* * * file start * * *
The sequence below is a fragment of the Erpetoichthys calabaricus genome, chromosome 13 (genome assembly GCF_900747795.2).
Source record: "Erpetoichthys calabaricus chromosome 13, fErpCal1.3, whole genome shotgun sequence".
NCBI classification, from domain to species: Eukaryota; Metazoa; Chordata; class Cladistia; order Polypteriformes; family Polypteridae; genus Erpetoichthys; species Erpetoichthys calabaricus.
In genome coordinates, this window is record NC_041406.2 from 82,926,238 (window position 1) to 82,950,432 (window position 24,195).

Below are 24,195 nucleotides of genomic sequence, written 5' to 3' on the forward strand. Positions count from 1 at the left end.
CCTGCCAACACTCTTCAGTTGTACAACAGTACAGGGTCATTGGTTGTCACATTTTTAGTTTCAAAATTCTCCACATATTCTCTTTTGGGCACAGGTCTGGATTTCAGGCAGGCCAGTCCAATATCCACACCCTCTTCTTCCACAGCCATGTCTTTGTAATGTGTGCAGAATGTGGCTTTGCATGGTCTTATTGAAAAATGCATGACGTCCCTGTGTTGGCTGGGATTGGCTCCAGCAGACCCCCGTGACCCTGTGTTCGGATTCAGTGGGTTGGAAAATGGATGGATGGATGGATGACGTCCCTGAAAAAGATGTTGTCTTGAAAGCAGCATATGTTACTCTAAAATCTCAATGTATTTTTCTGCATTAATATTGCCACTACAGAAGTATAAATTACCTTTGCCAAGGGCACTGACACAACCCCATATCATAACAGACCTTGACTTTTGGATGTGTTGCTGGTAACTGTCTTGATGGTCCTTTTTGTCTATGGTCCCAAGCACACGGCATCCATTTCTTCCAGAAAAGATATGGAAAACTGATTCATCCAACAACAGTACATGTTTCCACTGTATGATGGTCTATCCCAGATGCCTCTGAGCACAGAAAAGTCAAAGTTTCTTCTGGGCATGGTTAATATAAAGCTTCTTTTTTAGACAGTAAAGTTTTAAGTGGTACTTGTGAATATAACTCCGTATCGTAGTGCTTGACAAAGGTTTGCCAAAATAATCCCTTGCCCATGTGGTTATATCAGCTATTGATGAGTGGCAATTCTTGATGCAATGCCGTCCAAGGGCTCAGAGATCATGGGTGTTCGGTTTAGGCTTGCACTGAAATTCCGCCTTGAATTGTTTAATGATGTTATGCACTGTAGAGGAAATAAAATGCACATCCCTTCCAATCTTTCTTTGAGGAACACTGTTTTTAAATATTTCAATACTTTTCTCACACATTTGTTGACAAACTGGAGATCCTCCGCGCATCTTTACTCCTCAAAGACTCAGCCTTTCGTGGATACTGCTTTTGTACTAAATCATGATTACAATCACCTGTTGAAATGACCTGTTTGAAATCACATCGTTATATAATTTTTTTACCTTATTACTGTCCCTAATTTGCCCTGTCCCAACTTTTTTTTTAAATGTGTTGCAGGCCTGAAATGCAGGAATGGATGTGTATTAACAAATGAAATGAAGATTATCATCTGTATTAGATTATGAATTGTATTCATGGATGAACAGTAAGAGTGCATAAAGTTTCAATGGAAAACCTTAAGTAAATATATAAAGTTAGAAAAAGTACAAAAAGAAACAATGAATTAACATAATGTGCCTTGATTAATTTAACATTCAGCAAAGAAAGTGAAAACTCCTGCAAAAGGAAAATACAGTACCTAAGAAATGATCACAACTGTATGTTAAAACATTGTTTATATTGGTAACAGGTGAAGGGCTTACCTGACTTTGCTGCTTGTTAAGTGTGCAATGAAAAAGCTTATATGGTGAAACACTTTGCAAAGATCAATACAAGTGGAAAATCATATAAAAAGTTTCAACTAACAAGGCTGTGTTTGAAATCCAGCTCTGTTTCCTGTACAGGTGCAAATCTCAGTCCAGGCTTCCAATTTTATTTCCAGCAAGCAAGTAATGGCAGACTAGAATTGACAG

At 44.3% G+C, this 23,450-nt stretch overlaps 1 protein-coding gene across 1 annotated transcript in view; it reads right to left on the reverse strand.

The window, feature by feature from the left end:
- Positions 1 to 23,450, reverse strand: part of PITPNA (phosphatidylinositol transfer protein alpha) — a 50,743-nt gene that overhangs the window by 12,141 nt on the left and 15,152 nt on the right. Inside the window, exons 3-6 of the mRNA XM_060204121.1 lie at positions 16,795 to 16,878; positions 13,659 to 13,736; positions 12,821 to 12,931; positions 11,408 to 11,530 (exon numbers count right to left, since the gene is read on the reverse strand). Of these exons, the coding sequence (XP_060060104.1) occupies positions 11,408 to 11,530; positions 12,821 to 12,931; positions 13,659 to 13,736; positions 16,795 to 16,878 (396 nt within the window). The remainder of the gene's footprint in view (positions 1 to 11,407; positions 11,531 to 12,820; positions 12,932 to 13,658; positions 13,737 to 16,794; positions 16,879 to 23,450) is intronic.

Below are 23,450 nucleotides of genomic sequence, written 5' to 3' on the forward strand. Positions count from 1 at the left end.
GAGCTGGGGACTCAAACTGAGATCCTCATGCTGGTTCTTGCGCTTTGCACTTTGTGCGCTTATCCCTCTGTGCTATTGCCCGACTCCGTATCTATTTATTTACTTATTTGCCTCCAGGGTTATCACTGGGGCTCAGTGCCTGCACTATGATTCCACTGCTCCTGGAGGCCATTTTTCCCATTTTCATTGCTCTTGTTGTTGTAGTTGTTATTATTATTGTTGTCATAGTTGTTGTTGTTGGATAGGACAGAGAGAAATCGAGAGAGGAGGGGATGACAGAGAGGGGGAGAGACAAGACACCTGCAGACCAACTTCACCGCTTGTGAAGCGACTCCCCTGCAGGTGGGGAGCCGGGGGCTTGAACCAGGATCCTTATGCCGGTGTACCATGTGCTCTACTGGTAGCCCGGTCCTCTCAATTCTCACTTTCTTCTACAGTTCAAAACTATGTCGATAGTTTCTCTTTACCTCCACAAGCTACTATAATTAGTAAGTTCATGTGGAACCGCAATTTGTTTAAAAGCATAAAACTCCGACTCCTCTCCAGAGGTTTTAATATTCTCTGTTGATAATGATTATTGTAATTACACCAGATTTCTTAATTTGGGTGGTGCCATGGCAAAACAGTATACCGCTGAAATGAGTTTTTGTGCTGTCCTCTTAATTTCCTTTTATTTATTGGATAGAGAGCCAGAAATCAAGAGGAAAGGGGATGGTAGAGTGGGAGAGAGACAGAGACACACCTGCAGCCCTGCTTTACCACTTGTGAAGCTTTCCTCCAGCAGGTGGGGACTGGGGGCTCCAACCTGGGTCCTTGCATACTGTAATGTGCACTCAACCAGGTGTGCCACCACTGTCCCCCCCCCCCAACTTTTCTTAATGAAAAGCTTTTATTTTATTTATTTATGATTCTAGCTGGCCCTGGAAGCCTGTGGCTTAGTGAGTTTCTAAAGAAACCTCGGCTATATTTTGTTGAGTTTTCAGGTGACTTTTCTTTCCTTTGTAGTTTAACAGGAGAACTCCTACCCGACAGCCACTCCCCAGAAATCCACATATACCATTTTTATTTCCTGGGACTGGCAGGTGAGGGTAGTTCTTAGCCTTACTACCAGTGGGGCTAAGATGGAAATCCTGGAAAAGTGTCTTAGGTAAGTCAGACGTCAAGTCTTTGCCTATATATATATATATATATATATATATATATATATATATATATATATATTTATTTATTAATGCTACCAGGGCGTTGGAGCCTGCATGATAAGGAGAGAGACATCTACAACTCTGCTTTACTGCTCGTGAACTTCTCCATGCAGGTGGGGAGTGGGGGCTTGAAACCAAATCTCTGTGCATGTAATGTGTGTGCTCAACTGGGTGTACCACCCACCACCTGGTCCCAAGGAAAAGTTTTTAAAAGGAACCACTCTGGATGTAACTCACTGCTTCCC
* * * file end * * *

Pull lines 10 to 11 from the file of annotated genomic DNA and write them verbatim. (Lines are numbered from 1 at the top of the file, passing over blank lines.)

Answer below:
Below are 23,450 nucleotides of genomic sequence, written 5' to 3' on the forward strand. Positions count from 1 at the left end.
GAGCTGGGGACTCAAACTGAGATCCTCATGCTGGTTCTTGCGCTTTGCACTTTGTGCGCTTATCCCTCTGTGCTATTGCCCGACTCCGTATCTATTTATTTACTTATTTGCCTCCAGGGTTATCACTGGGGCTCAGTGCCTGCACTATGATTCCACTGCTCCTGGAGGCCATTTTTCCCATTTTCATTGCTCTTGTTGTTGTAGTTGTTATTATTATTGTTGTCATAGTTGTTGTTGTTGGATAGGACAGAGAGAAATCGAGAGAGGAGGGGATGACAGAGAGGGGGAGAGACAAGACACCTGCAGACCAACTTCACCGCTTGTGAAGCGACTCCCCTGCAGGTGGGGAGCCGGGGGCTTGAACCAGGATCCTTATGCCGGTGTACCATGTGCTCTACTGGTAGCCCGGTCCTCTCAATTCTCACTTTCTTCTACAGTTCAAAACTATGTCGATAGTTTCTCTTTACCTCCACAAGCTACTATAATTAGTAAGTTCATGTGGAACCGCAATTTGTTTAAAAGCATAAAACTCCGACTCCTCTCCAGAGGTTTTAATATTCTCTGTTGATAATGATTATTGTAATTACACCAGATTTCTTAATTTGGGTGGTGCCATGGCAAAACAGTATACCGCTGAAATGAGTTTTTGTGCTGTCCTCTTAATTTCCTTTTATTTATTGGATAGAGAGCCAGAAATCAAGAGGAAAGGGGATGGTAGAGTGGGAGAGAGACAGAGACACACCTGCAGCCCTGCTTTACCACTTGTGAAGCTTTCCTCCAGCAGGTGGGGACTGGGGGCTCCAACCTGGGTCCTTGCATACTGTAATGTGCACTCAACCAGGTGTGCCACCACTGTCCCCCCCCCCCAACTTTTCTTAATGAAAAGCTTTTATTTTATTTATTTATGATTCTAGCTGGCCCTGGAAGCCTGTGGCTTAGTGAGTTTCTAAAGAAACCTCGGCTATATTTTGTTGAGTTTTCAGGTGACTTTTCTTTCCTTTGTAGTTTAACAGGAGAACTCCTACCCGACAGCCACTCCCCAGAAATCCACATATACCATTTTTATTTCCTGGGACTGGCAGGTGAGGGTAGTTCTTAGCCTTACTACCAGTGGGGCTAAGATGGAAATCCTGGAAAAGTGTCTTAGGTAAGTCAGACGTCAAGTCTTTGCCTATATATATATATATATATATATATATATATATATATATATATATATATTTATTTATTAATGCTACCAGGGCGTTGGAGCCTGCATGATAAGGAGAGAGACATCTACAACTCTGCTTTACTGCTCGTGAACTTCTCCATGCAGGTGGGGAGTGGGGGCTTGAAACCAAATCTCTGTGCATGTAATGTGTGTGCTCAACTGGGTGTACCACCCACCACCTGGTCCCAAGGAAAAGTTTTTAAAAGGAACCACTCTGGATGTAACTCACTGCTTCCC